The smallest percentage of those ready to vaccinate is among those groups who have the most relaxed attitude toward the disease. The same link with education and income level is observed: among those who have basic education, only 24% intend to vaccinate, whereas 36% plan to definitely refuse. These figures are respectively 14% an 29% among those with low income level.
This question has stark differences between Latvian and Russian speakers: 58% of Latvian speakers intend to vaccinate (37% definitely) and 37% of Russian speakers (15% definitely).
4. People doubt the safety of vaccination
Only 46% of respondents agreed that vaccines against Covid-19 are safe and would not harm their health. This percentage is larger in the age group above 76, at 71%, and lowest in the group of people with low incomes (28%).
Among Latvian speakers, 55% think that vaccines are safe, while in Russian speakers this figure is 30%.
In all groups, there are more of those who are ready to vaccinate than those who think vaccines are safe.
5. People lack information to make a decision
The SKDS survey covered two questions: participants were offered the chance to agree (or disagree) with the statements “I lack reliable information about vaccines” and “I lack reliable information about the virus and the epidemic”.
The answers showed a lack of information: the proportion of people who considered their knowledge to be sufficient did not reach 50% in any group.
In individual groups, the proportion of those who lack information is nearing three-fourths, and these groups coincide with those who were skeptical about the hazards of the virus and had negative attitudes to vaccination.
71% of Russian-speaking respondents (and 62% of Latvian-speakers) say they lack information about vaccines. Among low-income people, this percentage was 70%.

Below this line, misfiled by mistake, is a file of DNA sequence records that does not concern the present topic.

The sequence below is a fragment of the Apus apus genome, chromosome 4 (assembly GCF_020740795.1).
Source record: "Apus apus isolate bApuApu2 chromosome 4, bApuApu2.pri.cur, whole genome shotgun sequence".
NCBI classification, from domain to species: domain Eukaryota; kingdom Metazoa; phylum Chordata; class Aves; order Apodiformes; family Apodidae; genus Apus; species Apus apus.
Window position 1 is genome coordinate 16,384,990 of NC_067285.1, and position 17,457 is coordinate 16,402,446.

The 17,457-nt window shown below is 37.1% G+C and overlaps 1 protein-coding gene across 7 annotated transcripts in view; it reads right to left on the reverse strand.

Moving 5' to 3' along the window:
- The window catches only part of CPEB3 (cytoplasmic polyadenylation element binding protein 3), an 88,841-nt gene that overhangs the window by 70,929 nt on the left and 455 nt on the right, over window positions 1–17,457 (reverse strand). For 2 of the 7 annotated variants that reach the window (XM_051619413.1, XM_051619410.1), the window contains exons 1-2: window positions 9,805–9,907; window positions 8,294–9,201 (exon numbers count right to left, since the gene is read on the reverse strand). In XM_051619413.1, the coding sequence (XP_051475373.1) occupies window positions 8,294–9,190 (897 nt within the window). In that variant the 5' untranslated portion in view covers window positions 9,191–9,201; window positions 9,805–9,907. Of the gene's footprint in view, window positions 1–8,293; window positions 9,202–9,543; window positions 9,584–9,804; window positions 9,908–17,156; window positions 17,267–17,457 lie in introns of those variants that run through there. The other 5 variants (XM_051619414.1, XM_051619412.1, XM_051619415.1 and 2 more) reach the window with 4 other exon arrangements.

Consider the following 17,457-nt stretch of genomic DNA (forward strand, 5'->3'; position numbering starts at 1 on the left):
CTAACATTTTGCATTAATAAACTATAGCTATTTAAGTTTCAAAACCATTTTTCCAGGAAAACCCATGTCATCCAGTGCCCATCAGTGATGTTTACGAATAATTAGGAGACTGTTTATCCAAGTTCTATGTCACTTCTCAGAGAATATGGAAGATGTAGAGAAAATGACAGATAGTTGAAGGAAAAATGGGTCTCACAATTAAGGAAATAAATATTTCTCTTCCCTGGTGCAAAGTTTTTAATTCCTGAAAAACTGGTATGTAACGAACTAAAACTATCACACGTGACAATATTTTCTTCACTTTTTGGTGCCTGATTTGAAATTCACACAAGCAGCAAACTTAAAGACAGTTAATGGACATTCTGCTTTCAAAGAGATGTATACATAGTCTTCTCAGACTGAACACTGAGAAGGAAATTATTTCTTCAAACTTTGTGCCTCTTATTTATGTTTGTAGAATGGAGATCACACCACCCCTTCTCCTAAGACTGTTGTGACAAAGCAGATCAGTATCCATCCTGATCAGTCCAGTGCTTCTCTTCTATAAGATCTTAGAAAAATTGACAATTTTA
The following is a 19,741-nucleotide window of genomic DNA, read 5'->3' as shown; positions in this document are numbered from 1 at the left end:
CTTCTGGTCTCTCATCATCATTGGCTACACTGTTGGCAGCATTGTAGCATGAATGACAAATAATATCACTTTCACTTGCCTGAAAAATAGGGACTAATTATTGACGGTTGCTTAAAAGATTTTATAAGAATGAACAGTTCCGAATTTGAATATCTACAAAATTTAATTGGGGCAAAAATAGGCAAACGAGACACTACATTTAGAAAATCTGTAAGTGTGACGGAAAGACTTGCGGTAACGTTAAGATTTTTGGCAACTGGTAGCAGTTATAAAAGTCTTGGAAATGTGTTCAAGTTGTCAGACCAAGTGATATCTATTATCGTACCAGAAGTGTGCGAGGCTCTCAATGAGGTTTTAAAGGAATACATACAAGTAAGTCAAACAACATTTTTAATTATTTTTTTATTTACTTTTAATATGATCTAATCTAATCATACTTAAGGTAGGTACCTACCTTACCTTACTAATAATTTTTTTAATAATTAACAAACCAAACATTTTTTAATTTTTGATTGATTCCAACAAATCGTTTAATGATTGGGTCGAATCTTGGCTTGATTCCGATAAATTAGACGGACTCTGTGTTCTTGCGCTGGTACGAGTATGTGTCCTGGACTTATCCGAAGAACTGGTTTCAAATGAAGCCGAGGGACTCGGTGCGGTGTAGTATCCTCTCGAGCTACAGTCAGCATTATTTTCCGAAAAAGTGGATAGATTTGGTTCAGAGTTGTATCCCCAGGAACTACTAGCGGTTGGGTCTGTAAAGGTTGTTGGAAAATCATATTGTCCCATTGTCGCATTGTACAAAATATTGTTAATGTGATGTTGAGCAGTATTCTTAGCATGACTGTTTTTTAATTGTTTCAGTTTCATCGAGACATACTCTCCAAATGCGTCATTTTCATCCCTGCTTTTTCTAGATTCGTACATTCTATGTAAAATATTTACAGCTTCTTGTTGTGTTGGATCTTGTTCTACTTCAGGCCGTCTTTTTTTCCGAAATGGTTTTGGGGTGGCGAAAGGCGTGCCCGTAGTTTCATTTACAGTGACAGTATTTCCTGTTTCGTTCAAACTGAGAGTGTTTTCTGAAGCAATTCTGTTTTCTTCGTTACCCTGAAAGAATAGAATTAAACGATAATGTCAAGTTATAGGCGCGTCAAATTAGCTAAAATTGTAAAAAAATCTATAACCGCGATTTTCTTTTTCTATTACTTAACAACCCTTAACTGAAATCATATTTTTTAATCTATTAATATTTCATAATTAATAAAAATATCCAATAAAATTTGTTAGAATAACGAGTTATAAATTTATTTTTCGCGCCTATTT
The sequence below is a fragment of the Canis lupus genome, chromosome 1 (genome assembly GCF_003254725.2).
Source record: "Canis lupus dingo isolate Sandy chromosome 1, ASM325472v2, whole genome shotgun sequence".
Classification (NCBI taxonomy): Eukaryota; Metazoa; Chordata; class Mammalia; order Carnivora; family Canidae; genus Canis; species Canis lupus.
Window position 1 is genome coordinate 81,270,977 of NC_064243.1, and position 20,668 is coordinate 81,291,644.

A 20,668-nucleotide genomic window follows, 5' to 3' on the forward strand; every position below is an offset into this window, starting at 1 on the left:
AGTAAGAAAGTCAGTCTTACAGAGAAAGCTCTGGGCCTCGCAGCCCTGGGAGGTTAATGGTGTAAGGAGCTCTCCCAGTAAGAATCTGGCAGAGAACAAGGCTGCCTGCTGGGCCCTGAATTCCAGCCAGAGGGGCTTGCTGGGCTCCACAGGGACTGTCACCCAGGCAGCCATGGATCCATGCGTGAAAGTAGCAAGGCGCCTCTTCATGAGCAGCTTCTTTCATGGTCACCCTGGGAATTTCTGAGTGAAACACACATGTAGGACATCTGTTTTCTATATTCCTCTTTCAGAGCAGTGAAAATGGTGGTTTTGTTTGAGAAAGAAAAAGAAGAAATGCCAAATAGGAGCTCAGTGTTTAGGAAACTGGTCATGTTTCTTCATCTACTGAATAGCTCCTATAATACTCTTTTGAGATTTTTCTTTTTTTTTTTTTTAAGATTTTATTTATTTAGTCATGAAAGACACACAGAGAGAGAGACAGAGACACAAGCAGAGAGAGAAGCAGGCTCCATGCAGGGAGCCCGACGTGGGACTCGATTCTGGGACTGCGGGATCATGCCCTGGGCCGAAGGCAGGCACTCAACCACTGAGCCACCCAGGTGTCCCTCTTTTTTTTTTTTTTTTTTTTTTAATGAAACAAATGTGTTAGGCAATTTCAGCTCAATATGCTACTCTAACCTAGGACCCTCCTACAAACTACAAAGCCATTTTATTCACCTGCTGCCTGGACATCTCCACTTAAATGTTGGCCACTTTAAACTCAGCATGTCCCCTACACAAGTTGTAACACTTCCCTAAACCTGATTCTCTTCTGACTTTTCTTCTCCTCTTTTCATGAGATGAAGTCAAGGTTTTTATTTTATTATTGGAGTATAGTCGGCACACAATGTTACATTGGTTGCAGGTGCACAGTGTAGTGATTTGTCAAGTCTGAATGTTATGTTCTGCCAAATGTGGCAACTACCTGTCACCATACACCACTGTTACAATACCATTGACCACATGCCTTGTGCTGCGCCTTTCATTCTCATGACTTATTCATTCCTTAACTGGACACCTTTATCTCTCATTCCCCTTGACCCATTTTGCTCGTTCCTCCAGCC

Overall, 60% have agreed to the statement of lack of information and only 35% have expressed opposing views.
Respondents assessed their knowledge of the virus and the epidemic slightly better.
“I think that the reason why people on average feel more knowledgeable about the virus than vaccines is related to how long each of these topics is on the agenda of mass media and at the center of attention,” Arnis Kaktiņš said. “If information about the epidemic and virus from all possible channels has been bombing us intensively for ten months, then vaccines, as a special topic, have been there only for a relatively short period of time.”
6. Where do people acquire information?
The main sources of information for participants in the study, regardless of the language spoken at home, are Latvian media, according to the answers to the relevant question (up to three options could be chosen). Some language-related nuances appear.
Among Latvian-speaking respondents, Latvian media (TV and radio) was used most (82%), Latvian portals (81%) and social networks (42%) were included at the top of the information sources. All other possible sources were mentioned less frequently.
The Russian-speaking sources were more varied. Most often, respondents mentioned Latvian portals in Russian (61%). Latvian portals (39%), social networks (37%) and Latvian media (radio and TV), which broadcast in Russian (33%). The proportion of Russian media based in Russia proved to be relatively small – 17% mentioned Russian television and 10% – Russian Internet portals,
7. What the public thinks about government work in the context of the epidemic
Only 3% of all respondents assessed government work to curb the epidemic very positively, as opposed to 26% very negatively. People of pre-retirement age were the most critical. This group contains the largest proportion of negative and very negative scores (73%) and the lowest positive score (20%). Russian respondents (72% and 18%) and people on low incomes (71% and 24%) provided similar answers. Latgale stands out among the regions – the highest percentage of negative ratings and the lowest percentage of positive ratings (65% and 27%).
The most favorable attitude has been demonstrated by two age groups who have previously shown themselves as “vaccination enthusiasts”, those under the age of 25 and those over the age of 76, and older people have been the only group of respondents in which more than 50% of respondents think government work is positive.